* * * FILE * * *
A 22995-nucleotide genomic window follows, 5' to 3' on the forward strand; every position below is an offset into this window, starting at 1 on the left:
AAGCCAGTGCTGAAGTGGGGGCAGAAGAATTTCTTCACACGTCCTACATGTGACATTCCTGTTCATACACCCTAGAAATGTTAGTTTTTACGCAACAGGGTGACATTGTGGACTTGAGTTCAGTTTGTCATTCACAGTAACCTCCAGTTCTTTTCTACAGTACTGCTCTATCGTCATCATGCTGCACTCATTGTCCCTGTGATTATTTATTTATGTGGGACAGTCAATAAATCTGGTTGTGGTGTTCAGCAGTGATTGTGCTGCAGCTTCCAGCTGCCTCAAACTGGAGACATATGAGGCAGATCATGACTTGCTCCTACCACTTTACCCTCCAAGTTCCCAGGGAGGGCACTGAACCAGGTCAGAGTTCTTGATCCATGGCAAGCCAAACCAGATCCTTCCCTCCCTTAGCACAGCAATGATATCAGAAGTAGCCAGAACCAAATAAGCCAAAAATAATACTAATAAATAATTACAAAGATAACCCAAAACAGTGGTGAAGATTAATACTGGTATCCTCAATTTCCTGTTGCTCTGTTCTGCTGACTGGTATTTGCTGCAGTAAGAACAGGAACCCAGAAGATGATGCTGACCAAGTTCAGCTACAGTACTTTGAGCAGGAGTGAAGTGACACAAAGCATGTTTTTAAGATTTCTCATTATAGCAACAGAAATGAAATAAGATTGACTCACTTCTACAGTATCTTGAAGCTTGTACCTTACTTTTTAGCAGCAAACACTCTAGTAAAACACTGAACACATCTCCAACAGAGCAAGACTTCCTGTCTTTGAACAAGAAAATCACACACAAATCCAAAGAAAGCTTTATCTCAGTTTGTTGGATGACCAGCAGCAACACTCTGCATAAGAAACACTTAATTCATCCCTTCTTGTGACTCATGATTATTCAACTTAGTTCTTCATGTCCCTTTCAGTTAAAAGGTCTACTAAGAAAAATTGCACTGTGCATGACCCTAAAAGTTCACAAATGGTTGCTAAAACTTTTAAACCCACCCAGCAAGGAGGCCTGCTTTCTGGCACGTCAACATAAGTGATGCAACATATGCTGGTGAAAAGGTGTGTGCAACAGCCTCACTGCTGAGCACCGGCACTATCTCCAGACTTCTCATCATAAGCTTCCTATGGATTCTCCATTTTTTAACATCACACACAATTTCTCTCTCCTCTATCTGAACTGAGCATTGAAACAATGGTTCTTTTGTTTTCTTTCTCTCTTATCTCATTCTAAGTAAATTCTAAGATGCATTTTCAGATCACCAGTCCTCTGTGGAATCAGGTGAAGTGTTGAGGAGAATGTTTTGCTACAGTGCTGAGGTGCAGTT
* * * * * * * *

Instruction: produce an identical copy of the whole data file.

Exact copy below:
A 22995-nucleotide genomic window follows, 5' to 3' on the forward strand; every position below is an offset into this window, starting at 1 on the left:
AAGCCAGTGCTGAAGTGGGGGCAGAAGAATTTCTTCACACGTCCTACATGTGACATTCCTGTTCATACACCCTAGAAATGTTAGTTTTTACGCAACAGGGTGACATTGTGGACTTGAGTTCAGTTTGTCATTCACAGTAACCTCCAGTTCTTTTCTACAGTACTGCTCTATCGTCATCATGCTGCACTCATTGTCCCTGTGATTATTTATTTATGTGGGACAGTCAATAAATCTGGTTGTGGTGTTCAGCAGTGATTGTGCTGCAGCTTCCAGCTGCCTCAAACTGGAGACATATGAGGCAGATCATGACTTGCTCCTACCACTTTACCCTCCAAGTTCCCAGGGAGGGCACTGAACCAGGTCAGAGTTCTTGATCCATGGCAAGCCAAACCAGATCCTTCCCTCCCTTAGCACAGCAATGATATCAGAAGTAGCCAGAACCAAATAAGCCAAAAATAATACTAATAAATAATTACAAAGATAACCCAAAACAGTGGTGAAGATTAATACTGGTATCCTCAATTTCCTGTTGCTCTGTTCTGCTGACTGGTATTTGCTGCAGTAAGAACAGGAACCCAGAAGATGATGCTGACCAAGTTCAGCTACAGTACTTTGAGCAGGAGTGAAGTGACACAAAGCATGTTTTTAAGATTTCTCATTATAGCAACAGAAATGAAATAAGATTGACTCACTTCTACAGTATCTTGAAGCTTGTACCTTACTTTTTAGCAGCAAACACTCTAGTAAAACACTGAACACATCTCCAACAGAGCAAGACTTCCTGTCTTTGAACAAGAAAATCACACACAAATCCAAAGAAAGCTTTATCTCAGTTTGTTGGATGACCAGCAGCAACACTCTGCATAAGAAACACTTAATTCATCCCTTCTTGTGACTCATGATTATTCAACTTAGTTCTTCATGTCCCTTTCAGTTAAAAGGTCTACTAAGAAAAATTGCACTGTGCATGACCCTAAAAGTTCACAAATGGTTGCTAAAACTTTTAAACCCACCCAGCAAGGAGGCCTGCTTTCTGGCACGTCAACATAAGTGATGCAACATATGCTGGTGAAAAGGTGTGTGCAACAGCCTCACTGCTGAGCACCGGCACTATCTCCAGACTTCTCATCATAAGCTTCCTATGGATTCTCCATTTTTTAACATCACACACAATTTCTCTCTCCTCTATCTGAACTGAGCATTGAAACAATGGTTCTTTTGTTTTCTTTCTCTCTTATCTCATTCTAAGTAAATTCTAAGATGCATTTTCAGATCACCAGTCCTCTGTGGAATCAGGTGAAGTGTTGAGGAGAATGTTTTGCTACAGTGCTGAGGTGCAGTT